For more than 25 years, Mary Read was a successful nurse in Lititz, Pennsylvania. But in 2010, at the age of 50, she started having trouble with her memory and thinking, making it difficult for her to complete routine tasks and follow instructions at work. The problems worsened, bringing her career to an abrupt1
end. In 2011, her doctor conducted a comprehensive evaluation2
, including a cognitive3 assessment4
, and found that she was in the early stages of younger-onset Alzheimer's, which affects hundreds of thousands of people under 65.
A year earlier, Elizabeth Wolf faced another sort of upheaval5
. The 36-year-old community health program director was forced to abandon her own career, home and community in Vermont when both of her parents were diagnosed with Alzheimer's three months apart. Wolf took the difficult decision to move back into her childhood home in Mount Laurel, New Jersey6
in order to become their primary caregiver.
These stories are not unusual. Alzheimer's dementia disproportionately affects women in a variety of ways. Compared with men, 2.5 times as many women as men provide 24-hour care for an affected7
relative. Nearly 19 percent of these wives, sisters and daughters have had to quit work to do so. In addition, women make up nearly two-thirds of the more than 5 million Americans living with Alzheimer's today. According to the Alzheimer's Association 2016 Alzheimer's Disease Facts and Figures, an estimated 3.3 million women aged8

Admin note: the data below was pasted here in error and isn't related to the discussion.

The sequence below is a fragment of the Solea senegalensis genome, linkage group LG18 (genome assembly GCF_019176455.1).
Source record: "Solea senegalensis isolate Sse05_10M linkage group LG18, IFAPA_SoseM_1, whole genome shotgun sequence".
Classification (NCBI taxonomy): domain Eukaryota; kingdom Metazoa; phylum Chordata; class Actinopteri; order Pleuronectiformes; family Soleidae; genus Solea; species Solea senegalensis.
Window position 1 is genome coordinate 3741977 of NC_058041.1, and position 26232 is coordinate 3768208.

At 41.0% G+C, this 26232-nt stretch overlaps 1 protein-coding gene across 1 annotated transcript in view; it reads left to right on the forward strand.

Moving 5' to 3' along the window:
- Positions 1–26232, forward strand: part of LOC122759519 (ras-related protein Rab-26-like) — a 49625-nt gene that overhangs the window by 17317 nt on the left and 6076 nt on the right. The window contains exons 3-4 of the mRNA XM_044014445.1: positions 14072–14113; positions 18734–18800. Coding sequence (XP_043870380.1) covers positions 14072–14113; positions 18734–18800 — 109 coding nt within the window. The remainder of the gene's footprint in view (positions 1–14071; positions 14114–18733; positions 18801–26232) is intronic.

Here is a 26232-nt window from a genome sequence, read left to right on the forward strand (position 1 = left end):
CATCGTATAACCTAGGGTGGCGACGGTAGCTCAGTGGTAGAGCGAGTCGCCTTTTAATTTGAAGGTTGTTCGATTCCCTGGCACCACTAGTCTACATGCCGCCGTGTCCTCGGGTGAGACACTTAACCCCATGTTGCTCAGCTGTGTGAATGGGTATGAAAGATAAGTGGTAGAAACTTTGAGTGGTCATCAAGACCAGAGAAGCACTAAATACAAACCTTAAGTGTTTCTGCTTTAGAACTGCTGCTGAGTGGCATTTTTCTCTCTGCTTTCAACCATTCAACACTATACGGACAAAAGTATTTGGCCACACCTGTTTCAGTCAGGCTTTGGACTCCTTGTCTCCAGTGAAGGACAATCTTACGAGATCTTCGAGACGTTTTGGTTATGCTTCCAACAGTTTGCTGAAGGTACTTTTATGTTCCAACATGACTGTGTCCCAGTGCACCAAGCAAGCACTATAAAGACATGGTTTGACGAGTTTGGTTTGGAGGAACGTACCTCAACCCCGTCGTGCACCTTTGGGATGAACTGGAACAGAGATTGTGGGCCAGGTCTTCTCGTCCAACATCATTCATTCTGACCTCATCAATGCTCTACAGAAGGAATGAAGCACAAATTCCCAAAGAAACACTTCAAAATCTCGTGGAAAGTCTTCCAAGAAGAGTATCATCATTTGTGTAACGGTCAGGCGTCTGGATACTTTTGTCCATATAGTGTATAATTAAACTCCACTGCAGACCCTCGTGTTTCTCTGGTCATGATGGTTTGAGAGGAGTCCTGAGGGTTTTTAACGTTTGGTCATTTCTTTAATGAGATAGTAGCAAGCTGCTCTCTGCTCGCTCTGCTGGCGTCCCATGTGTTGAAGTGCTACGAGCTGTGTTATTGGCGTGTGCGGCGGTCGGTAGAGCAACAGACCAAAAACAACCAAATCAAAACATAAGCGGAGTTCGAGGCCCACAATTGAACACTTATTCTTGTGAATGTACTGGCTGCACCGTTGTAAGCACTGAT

65 and older in the United States have the disease. To put that number in perspective, a woman in her sixties is now about twice as likely to develop Alzheimer's as breast cancer within her lifetime.
Researchers are racing9
to figure out why. Women generally live longer than men, but mounting evidence suggests that longevity10
alone may not account for the unequal disease burden women face. It remains11
unclear whether women are truly at an increased risk for Alzheimer's. But studies have revealed that there may be distinct biological and genetic12
factors shaping how the disease develops and progresses in women. Understanding these differences will be of key importance in devising new, more effective strategies for treating, preventing and diagnosing Alzheimer's.
Consider the example of heart disease. The death rate dropped by nearly half as awareness13
that it was the leading cause of death in women rose dramatically during a 12-year period beginning in 1997. Now, research uncovering biological differences in heart disease is continuing to help doctors fine-tune diagnosis14
, prevention and treatment for women. For example, cardiologists are modifying how they identify potential risk factors, adjusting blood thinner dosages, and prescribing low-dose aspirin15
depending on a person's sex, particularly for older women who have already had a heart attack. Tackling Alzheimer's now requires a similar vision.